I recently was perplexed as we have a rather volatile TFS setup where users are often added to the system and taken out often.  Beyond that, we use Work Item Template (WIT) security scoping to say what users can do what and when.  For example, we have a group of engineers who are approved to move work from the operations team to the engineering team and this level of access is managed by TFS security.  In today’s post, I’m going to focus a bit of attention on how to utilize some tools to determine if a user is in fact a valid user for a system.

Determining if Domain user is Valid User for a Project Collection in TFS 2010

You might find yourself needing to determine if a user is a “valid user” of a TFS Project Collection.  As you know, there are individual projects that are members of a collection.  Thus, in this example, I’m going to who you how to determine if a user is a collection-level valid user.

NOTE:  To expedite and simplify your life, you might want to drop %programfiles%\Microsoft Team Foundation Server 2010\Tools to your %systempath%

  1. Open a Command-prompt (elevated isn’t required)
  2. Change to the directory %programfiles%\Microsoft Team Foundation Server 2010\Tools
  3. At the command-prompt, type the following:

tfssecurity /m “Project Collection Valid Users” n:{domain\username} /collection:{URL of TFS App Tier}

This will return a value that indicates whether a user is a valid user in the TFS project collection. 

Is not a Valid User:

image

Is a Valid User:

image

If they are, then you can move to further diagnosing permissions within TFS.

Determining User Membership in TFS Security Group in TFS 2010

As you know, it is often the Enterprise approach to scope projects to a particular set of users often around the development work getting done.  In our case, we do our breakdown by “Feature Team” who includes Program Managers, Developers, and Testers.  They are all valid users of the collection though they do not see every project that is a member of the collection, instead, just those they have reader or higher rights to.  You may want to determine, if a project is large enough, whether a user is in a specific project group such as X Feature Team.  In this example, I will share how to use tfssecurity.exe to determine if they are in a project-specific group.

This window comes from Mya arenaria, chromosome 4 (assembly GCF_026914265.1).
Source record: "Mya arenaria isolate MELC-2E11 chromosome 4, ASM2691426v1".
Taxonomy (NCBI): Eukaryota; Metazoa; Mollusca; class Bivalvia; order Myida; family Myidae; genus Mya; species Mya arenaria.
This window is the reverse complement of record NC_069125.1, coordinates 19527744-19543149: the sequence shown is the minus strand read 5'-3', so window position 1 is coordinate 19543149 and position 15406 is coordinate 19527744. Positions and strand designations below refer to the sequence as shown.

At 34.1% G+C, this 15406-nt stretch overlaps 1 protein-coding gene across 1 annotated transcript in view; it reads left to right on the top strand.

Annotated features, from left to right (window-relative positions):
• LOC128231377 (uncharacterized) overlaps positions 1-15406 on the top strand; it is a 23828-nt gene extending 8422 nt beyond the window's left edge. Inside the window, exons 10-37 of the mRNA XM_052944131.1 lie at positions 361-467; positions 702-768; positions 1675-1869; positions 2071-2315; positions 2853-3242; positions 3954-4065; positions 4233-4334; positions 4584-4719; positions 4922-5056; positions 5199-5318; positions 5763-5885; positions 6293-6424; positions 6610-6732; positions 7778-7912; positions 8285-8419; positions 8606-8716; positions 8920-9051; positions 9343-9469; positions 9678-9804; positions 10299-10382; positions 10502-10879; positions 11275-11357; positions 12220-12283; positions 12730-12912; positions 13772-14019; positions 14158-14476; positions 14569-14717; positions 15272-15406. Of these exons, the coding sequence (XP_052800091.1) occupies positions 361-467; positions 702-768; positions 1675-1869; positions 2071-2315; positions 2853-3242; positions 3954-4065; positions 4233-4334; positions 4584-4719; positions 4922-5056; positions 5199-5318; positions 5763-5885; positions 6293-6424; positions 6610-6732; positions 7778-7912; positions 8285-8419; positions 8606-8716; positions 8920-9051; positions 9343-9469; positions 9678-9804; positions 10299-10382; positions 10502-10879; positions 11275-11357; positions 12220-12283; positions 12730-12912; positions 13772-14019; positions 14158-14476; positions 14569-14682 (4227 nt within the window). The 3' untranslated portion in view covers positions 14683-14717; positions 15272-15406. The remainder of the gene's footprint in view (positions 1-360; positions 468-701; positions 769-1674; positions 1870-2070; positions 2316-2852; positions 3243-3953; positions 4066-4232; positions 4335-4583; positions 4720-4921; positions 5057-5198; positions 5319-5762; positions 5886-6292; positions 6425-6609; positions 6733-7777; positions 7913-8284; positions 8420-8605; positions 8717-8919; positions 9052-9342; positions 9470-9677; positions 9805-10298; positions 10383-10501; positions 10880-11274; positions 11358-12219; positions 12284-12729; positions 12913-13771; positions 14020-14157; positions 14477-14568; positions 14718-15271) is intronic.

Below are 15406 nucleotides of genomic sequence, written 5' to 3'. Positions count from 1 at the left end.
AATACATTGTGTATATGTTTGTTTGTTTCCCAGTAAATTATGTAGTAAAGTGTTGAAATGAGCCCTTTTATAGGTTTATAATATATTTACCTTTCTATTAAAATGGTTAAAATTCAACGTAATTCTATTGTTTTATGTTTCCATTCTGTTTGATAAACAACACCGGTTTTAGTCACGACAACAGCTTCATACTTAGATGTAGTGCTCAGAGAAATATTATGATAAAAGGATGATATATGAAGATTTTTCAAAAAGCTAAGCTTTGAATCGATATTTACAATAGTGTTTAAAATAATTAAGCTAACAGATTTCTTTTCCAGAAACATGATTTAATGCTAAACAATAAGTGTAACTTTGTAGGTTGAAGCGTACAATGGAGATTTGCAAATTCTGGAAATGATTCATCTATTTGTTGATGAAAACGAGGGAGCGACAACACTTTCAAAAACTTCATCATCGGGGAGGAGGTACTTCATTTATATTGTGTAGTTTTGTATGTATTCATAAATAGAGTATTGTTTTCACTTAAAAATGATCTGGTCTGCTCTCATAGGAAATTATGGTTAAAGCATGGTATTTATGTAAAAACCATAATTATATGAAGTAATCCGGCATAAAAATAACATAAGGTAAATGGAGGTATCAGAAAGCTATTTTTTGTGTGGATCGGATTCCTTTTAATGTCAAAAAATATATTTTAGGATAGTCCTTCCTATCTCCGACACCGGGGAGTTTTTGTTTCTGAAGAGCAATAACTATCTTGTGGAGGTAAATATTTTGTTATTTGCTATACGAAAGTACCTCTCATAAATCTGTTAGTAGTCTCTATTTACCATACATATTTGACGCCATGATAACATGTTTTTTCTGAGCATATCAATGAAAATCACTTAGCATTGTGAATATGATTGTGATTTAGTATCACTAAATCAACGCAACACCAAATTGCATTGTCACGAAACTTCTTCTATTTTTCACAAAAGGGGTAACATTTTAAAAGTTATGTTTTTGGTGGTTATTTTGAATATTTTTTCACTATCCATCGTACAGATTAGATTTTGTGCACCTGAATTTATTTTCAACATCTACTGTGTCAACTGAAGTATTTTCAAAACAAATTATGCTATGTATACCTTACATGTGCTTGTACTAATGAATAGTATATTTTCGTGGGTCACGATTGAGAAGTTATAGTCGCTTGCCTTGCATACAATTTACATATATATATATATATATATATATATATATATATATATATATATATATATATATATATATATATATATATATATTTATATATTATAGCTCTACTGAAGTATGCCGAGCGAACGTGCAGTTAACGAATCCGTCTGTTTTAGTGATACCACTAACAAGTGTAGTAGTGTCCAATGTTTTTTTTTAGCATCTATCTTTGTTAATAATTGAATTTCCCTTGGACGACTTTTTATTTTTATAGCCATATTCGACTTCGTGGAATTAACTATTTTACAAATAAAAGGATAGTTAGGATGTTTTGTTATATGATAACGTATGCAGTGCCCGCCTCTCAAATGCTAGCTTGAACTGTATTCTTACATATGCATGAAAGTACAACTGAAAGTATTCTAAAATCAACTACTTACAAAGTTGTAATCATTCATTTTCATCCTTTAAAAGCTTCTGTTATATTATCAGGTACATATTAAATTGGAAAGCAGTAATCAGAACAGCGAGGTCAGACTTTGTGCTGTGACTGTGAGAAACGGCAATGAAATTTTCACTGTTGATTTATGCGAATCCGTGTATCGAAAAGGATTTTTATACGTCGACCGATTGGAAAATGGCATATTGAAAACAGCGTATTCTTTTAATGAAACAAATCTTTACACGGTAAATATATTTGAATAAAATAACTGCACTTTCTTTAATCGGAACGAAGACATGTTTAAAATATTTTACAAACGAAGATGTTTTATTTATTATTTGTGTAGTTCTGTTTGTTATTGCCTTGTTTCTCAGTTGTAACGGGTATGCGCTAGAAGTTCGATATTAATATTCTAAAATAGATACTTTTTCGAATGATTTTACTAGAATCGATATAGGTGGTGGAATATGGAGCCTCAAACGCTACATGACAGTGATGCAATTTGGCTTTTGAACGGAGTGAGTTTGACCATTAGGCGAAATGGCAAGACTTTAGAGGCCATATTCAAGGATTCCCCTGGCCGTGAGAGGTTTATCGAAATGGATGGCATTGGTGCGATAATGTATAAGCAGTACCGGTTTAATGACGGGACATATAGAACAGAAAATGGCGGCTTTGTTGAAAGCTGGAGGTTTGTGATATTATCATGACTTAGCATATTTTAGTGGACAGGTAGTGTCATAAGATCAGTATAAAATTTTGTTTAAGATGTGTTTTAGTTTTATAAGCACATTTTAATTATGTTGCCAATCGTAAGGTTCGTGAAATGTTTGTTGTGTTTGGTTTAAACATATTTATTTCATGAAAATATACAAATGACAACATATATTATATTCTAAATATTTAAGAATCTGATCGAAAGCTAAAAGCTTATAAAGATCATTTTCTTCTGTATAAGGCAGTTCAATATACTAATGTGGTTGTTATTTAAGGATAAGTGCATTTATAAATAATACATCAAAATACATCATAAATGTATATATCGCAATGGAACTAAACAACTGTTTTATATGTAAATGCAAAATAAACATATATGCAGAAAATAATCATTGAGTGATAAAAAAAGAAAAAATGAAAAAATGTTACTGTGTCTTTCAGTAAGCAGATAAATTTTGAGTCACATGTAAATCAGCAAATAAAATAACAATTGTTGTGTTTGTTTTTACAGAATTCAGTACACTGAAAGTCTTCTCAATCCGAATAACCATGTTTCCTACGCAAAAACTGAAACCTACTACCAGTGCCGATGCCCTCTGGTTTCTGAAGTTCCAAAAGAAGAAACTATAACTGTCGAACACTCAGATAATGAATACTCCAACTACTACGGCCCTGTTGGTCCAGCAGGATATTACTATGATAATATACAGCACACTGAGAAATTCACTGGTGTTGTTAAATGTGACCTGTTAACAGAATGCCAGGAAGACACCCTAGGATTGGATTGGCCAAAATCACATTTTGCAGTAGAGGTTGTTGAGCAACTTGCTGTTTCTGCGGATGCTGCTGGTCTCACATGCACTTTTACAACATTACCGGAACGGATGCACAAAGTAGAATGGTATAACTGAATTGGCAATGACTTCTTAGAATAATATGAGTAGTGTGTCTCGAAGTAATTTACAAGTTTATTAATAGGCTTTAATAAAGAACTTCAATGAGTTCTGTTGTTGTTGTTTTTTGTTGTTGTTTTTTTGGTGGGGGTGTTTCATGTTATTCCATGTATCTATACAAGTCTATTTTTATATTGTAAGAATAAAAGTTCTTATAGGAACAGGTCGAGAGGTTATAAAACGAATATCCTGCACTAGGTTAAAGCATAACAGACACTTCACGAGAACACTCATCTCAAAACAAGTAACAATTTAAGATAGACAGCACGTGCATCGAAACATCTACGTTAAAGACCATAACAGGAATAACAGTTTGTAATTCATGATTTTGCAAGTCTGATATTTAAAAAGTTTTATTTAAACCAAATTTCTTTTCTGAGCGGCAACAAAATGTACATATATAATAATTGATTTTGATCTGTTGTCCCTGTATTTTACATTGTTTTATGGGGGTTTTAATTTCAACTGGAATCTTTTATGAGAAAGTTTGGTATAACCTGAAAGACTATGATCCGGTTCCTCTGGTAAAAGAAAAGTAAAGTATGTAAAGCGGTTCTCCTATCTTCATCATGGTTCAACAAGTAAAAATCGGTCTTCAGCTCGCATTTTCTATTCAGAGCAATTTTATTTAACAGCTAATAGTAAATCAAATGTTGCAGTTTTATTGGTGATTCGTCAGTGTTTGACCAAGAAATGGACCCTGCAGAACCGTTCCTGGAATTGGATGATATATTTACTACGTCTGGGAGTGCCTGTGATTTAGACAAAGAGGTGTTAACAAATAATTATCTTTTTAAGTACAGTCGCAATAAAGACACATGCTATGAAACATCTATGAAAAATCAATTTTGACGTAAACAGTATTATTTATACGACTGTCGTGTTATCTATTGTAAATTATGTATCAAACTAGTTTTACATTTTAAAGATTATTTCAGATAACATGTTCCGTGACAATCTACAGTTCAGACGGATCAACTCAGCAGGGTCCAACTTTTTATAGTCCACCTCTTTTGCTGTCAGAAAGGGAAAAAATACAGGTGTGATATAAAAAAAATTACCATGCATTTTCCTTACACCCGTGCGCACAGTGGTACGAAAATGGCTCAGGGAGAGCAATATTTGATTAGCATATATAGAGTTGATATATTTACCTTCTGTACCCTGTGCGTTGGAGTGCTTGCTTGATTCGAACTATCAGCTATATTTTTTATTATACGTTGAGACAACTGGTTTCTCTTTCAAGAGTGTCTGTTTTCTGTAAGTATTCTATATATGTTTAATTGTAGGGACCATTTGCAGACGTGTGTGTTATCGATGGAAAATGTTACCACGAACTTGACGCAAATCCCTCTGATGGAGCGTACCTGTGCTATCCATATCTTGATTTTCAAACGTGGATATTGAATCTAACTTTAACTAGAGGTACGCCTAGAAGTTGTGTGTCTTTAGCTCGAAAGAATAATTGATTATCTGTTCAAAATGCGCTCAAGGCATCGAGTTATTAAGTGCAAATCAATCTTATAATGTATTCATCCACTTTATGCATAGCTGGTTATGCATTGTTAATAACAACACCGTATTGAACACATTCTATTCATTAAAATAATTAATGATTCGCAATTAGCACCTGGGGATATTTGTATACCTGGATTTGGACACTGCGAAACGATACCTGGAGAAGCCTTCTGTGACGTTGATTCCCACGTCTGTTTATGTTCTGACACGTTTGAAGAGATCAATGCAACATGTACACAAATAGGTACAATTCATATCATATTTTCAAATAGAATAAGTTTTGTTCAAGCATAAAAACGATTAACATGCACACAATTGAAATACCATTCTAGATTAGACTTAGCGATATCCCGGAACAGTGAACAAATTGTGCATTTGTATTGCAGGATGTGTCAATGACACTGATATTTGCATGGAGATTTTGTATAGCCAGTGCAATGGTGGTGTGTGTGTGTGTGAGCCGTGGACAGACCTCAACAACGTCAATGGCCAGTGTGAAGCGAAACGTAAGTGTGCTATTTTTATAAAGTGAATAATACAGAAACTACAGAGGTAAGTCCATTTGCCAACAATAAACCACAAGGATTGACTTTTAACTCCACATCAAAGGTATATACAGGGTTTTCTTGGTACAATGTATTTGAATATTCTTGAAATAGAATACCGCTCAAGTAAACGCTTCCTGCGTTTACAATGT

1. Open a Command-prompt (elevated isn’t required)
  2. Change to the directory %programfiles%\Microsoft Team Foundation Server 2010\Tools
  3. At the command-prompt, type the following:.

tfssecurity /m “{name of project group}” n:{domain\username} /collection:{URL of TFS App Tier}

For the {name of project group}, you enter the value like the following [ProjectName]\{GroupName}.  In the below example, the project name is Nassau and the group name is Nassau Feature Team.

Is not a Member of “X” group:

image

Is a member of “X” group:

 

imageThis is a really useful ability when you are using “Work Item Template” scoping such as the following examples:

    • When transition from Active –> Resolved, only allow "[Project]\Testers to be in Assigned To

    • When a work item is in Closed state, only allow “[Project]\Valid Users to re-open work item

    These often are needle in hay stack type of situations and you are frustrated quickly.  Let tfssecurity.exe do your work…

    Summary

    Security is often planned out but even the most anal of security administrators has to ask the valid question – “Who has access to what?” and furthermore "who is member of what.”  In today’s post, we focused on a couple of scenarios that you can utilize tfssecurity.exe to determine security membership on a per user or per group basis.  In a recent event, I was able to utilize this to determine if users were valid in a TFS group and to find where holes existed in our security groups.

    Happy auditing…Enjoy!

    Thanks,

    -Chris